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The US is lifting further penalties against Myanmar to help reform.
After two years of government policy changes, the Obama government ruled that a visa banning order for former Burmese army leaders, their counterparts and immediate family members was no longer necessary, the State Department said in a declaration. "Since 2011, Burma's civilian-led government has taken important moves towards significant sociopolitical and economical changes that show significant advances in areas of concern," the declaration states.
However, the declaration added that the lifting of this prohibition does not mean that the persons he covers are automatic candidates for a Visa. Myanmar still requires all Myanmar residents to obtain Visas and formerly prohibited officers are under review, said officers. At the same time, President Barack Obama prolonged the National Emergencies Act, which forbids US companies and private persons from making investments in Myanmar or doing trade with personalities who have been part of the oppression of the democratic movements since the mid-1990s.
"Preoccupation with residual detainees, continuing conflicts and violations of people' s freedoms in areas with ethnical minorities and the country' s continuing armed relations with North Korea continues," Obama said in a recent Congress brief. Obama said that the US's aim of maintaining some penalties and progressively removing others is "to make sure that democracy's transformation becomes irrevocable.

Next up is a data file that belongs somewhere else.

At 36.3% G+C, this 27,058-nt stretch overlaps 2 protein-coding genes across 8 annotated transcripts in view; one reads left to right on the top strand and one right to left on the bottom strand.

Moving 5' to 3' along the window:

Since 2011, the US's swift approach to Myanmar, in which Washington has repaid the policy reforms with the repeal of long-standing trade restrictions and the relaxation of the import embargo from the U.S., has come under fire from various people. Particularly worrying are the cultist conflicts between Buddhists and the Islamic minorities, which make up about 5 per cent of Myanmar's people, which have broken out several times since a quasi-civilian regime took office in March 2011 after five years of violent war.
Obama's National Emergencies Act reform for another year was described by Jennifer Quigley, president of the U.S. Campaign for Burma lobby group, as "the right decision" in the face of racial and violent seizure of property for capital spending purposes. "Burma's armed services and police are continuing to commit serious abuses of minority communities in Burma," she said in a declaration by the group's Washington HQ.